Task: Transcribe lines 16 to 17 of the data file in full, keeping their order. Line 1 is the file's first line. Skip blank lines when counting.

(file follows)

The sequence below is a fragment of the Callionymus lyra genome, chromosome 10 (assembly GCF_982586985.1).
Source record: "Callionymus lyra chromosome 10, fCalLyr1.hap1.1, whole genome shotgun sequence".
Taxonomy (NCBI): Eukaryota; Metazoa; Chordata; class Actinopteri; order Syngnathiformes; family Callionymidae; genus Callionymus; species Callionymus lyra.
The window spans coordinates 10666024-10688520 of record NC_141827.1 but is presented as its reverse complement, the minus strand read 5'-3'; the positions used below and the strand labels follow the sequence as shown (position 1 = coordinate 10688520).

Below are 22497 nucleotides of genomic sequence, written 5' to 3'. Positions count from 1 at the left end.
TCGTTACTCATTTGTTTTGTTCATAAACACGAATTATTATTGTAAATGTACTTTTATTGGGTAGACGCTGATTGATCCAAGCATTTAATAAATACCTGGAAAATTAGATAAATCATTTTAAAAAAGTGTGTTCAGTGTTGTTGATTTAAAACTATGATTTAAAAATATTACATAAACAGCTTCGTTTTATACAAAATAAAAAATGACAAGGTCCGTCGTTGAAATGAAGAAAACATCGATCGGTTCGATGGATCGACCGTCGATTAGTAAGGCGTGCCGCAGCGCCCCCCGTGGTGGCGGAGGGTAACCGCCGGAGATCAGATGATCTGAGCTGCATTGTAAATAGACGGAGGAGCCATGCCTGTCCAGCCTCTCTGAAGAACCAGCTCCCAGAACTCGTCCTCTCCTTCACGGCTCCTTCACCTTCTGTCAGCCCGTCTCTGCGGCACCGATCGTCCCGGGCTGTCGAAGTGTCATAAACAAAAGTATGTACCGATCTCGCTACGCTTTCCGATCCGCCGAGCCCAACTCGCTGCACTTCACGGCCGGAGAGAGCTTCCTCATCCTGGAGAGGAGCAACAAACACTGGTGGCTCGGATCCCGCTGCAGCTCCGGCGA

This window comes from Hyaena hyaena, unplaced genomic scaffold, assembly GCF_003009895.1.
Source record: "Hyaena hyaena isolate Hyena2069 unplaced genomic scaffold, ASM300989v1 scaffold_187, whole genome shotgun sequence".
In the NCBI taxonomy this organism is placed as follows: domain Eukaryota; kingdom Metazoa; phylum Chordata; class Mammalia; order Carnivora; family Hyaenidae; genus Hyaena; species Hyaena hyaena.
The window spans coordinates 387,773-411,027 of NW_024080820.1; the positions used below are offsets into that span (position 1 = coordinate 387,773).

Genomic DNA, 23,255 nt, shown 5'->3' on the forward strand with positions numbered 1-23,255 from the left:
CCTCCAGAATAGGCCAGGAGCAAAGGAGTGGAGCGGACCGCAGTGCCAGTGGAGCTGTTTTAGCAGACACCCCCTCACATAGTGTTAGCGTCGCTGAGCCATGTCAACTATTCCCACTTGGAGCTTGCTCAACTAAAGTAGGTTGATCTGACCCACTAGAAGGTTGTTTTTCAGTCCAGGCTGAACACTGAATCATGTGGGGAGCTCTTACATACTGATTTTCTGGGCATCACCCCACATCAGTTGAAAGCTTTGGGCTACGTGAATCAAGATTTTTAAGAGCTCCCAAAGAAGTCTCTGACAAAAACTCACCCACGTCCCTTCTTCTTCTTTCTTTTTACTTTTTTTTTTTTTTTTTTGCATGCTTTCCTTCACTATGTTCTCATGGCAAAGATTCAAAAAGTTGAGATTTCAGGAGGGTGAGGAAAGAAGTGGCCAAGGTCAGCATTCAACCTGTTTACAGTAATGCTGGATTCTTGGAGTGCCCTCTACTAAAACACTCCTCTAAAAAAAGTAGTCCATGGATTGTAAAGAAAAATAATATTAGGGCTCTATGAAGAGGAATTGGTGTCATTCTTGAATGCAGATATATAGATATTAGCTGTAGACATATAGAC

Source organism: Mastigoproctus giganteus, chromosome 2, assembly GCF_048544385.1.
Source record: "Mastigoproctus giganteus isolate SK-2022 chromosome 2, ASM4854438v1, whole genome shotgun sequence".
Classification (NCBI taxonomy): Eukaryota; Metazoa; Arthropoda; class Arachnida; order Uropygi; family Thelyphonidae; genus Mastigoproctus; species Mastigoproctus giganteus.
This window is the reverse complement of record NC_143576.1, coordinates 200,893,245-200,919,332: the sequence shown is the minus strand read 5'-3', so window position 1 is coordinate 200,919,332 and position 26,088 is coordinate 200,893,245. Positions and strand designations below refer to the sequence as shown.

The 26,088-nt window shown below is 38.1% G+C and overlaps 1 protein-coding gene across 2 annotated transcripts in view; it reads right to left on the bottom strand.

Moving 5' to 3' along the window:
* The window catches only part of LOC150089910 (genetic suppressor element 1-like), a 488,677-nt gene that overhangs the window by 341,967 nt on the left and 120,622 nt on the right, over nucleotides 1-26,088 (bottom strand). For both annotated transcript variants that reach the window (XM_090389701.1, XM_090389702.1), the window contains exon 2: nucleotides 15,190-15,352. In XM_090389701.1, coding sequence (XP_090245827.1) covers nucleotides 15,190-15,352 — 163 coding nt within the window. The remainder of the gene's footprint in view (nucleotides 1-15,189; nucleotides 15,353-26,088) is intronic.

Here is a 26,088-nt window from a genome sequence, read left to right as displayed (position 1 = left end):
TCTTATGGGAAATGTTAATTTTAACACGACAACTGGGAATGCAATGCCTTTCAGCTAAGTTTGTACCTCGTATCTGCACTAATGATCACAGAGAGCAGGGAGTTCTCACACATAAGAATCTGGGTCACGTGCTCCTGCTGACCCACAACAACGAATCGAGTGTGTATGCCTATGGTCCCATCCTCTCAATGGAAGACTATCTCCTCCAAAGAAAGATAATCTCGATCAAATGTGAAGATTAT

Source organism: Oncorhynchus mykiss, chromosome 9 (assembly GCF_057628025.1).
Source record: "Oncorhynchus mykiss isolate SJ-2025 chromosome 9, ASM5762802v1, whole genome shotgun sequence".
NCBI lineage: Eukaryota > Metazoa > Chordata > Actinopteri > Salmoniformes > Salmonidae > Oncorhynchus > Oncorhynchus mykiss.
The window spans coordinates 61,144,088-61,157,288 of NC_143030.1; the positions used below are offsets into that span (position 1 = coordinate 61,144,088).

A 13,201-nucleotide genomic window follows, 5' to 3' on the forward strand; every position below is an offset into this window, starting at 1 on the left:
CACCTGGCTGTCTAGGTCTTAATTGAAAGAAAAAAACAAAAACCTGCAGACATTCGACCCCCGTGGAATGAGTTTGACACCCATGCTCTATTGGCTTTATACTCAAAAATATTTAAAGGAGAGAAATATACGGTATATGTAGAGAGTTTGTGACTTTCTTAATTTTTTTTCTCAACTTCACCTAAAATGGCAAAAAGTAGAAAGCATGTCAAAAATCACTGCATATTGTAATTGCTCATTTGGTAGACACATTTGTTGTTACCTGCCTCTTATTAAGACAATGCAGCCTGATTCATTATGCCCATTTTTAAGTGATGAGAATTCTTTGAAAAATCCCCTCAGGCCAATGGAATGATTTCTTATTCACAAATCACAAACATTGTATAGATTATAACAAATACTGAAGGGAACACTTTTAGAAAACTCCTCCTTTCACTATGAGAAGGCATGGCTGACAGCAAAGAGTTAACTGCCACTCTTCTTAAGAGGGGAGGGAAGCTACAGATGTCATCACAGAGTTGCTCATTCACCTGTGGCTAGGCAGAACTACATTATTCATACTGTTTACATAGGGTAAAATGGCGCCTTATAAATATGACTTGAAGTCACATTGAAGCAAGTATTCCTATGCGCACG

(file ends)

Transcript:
This window is the reverse complement of record NC_143576.1, coordinates 200,893,245-200,919,332: the sequence shown is the minus strand read 5'-3', so window position 1 is coordinate 200,919,332 and position 26,088 is coordinate 200,893,245. Positions and strand designations below refer to the sequence as shown.

The 26,088-nt window shown below is 38.1% G+C and overlaps 1 protein-coding gene across 2 annotated transcripts in view; it reads right to left on the bottom strand.